The Vancouver Sun’s Adopt-A-School program has sent $567,328 to 94 schools throughout the province this year to help teachers feed, clothe and care for children suffering from poverty.
Since AAS began in 2011 – in response to requests from teachers unable to help these children and their families – the program has dispersed $3.8 million to more than 140 schools.
The money has come from readers of this newspaper concerned that poverty is preventing children from receiving an effective education as a consequence of hunger and privation.
“Where would we be, where would these children be without the generosity and concern of our readers?” said Vancouver Sun and Province editor Harold Munro.
“These children and their families have no voice. Very few people speak for them. We want them to have a voice – through us – so we as a society can do more than just leave them suffering like this, parents having to choose between paying rent or feeding their children.”
Most of the money is used to provide breakfast and lunch for children coming to school hungry, for winter coats and boots for those without them, for transit tickets to get children to school, for weekend food for families who otherwise would go hungry and for a whole range of items that teachers and principals consider necessary to alleviate suffering.
The program has built and equipped kitchens in schools so children can be fed, it has provided computer systems for specialneeds children, lice kits, washing machines and dryers in some schools so parents without access to these facilities can do laundry and meet a myriad of other needs.
Among this year’s donors was the Montalbano family, who gave $15,000 to Vancouver’s Queen Alexandra elementary for its Fill The Gaps program.
“We can’t turn our eyes away from people in need,” said John Montalbano who with his wife, Dana and two sons, Luke, 12, and Marco, 11, visited the school at 1300 East Broadway to discuss with principal Megan Davies how best to help.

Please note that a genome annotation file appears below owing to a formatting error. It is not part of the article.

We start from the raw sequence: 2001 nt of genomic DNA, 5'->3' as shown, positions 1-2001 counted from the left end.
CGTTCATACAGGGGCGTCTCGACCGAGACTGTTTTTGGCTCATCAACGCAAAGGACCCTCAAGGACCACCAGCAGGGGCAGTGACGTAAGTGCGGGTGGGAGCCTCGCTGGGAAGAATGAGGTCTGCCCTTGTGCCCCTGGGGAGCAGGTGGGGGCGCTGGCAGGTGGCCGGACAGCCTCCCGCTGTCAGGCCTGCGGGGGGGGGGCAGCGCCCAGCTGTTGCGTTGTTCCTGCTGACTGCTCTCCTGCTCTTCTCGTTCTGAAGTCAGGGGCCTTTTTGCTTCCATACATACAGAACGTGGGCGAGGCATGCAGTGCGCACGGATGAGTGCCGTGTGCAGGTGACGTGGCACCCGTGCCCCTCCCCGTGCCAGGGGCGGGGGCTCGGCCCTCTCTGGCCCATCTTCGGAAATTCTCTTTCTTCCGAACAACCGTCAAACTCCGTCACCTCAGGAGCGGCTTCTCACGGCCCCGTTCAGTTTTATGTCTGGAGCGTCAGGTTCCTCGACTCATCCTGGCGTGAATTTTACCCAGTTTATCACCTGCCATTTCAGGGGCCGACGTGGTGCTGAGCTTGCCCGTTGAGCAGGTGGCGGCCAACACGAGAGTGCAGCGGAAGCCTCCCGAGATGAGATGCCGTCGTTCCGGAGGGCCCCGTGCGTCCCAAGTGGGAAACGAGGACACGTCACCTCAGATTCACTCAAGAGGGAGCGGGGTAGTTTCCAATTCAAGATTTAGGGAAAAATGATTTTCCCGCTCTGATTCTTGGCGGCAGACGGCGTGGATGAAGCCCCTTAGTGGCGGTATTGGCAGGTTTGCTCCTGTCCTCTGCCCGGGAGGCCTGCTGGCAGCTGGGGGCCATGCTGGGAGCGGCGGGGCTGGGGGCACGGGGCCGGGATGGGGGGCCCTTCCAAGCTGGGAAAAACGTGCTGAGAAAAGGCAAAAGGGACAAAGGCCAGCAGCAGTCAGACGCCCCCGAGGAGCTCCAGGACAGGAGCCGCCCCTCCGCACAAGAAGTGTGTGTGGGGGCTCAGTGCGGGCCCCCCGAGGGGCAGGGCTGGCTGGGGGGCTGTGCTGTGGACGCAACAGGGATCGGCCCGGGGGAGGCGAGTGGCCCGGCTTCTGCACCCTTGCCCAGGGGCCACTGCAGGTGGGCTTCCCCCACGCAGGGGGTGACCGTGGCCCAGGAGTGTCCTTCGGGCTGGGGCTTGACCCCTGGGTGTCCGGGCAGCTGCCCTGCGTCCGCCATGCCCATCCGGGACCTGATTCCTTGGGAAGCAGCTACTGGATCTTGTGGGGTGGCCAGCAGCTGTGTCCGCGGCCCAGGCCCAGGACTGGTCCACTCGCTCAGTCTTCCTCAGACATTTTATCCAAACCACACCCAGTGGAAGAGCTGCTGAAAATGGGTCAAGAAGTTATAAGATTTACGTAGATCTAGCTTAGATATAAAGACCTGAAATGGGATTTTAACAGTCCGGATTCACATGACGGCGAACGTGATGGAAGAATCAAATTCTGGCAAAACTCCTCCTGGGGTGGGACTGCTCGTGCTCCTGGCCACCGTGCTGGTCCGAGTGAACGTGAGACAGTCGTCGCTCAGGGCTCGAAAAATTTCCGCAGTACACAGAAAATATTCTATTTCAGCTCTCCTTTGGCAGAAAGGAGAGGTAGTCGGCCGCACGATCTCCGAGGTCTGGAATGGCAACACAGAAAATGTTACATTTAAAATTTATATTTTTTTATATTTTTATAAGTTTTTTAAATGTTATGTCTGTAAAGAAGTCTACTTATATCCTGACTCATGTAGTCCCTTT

They were introduced to Tracey MacKinlay and Pam Bragagnolo: two volunteers who provide weekend food to 30 families struggling to find enough money to eat.
MacKinlay and Bragagnolo work in tandem with The Backpack Buddies program founded by Joanne Griffiths, which provides backpacks of food every second weekend for families.
Fill The Gaps provides food for the in-between weekends.
The pair say they were inspired to create Fill The Gaps because of AAS.
They provide a recipe and cooking instructions along with ingredients to make weekend meals simple enough so children can prepare them if their parents are absent.
The Montalbano family has a long history of supporting B.C. charities and the boys have volunteered at food banks and in programs such as the YWCA’s Crabtree Corner.
“They were the youngest volunteers the YWCA ever had. They were five and seven and they had to have criminal record checks,” said their mother. “We always laugh about that one, but we wanted them to understand respectful giving because it’s important that it’s done properly.”
John Montalbano, the former CEO of RBC Global Management, Canada’s biggest asset-management firm, grew up on Vancouver’s east side and knew families living in poverty. He thinks it’s even worse now.
“As a child I didn’t really understand poverty. I’ve only been able to reconcile it as an adult. I grew up in the 1970s when we didn’t have a housing crisis like we have now with people having to go without food so they can pay the rent.”
“That’s why we believe people who are able should help.”
Before they left, the family promised further assistance if needed.
This year, Queen Alexandra elementary will receive $26,900 from AAS.
Meanwhile, Jeremy Law of Blundell Seafoods is supplying MacKinlay and Bragagnolo with 1,000 tins of tuna.
The school also has its own food bank stocked by donations from the Vancouver and District Labour Council.
In Surrey, one of the major programs AAS supports is the school district’s Attendance Matters, which is in more than 20 inner-city schools where poverty is prevalent. The program provides breakfast to 800 elementary schoolchildren as an incentive to get them to school on time and boost their attendance. Children living in poverty often miss school or arrive late, greatly reducing their chances of graduating.
The major donor to this program is Vancouver lawyer Jack Kowarsky of the Lohn Foundation, who gave $25,000. So far the foundation has donated $225,000 to Attendance Matters.
Munro, who is chair of The Vancouver Sun Children’s Fund board, which administers AAS, thanked readers for making this year’s campaign a success.
“Because of you we have been able to meet every request to feed and clothe children in need. Without you it wouldn’t be possible.”
By Gerry Bellett (email@example.com)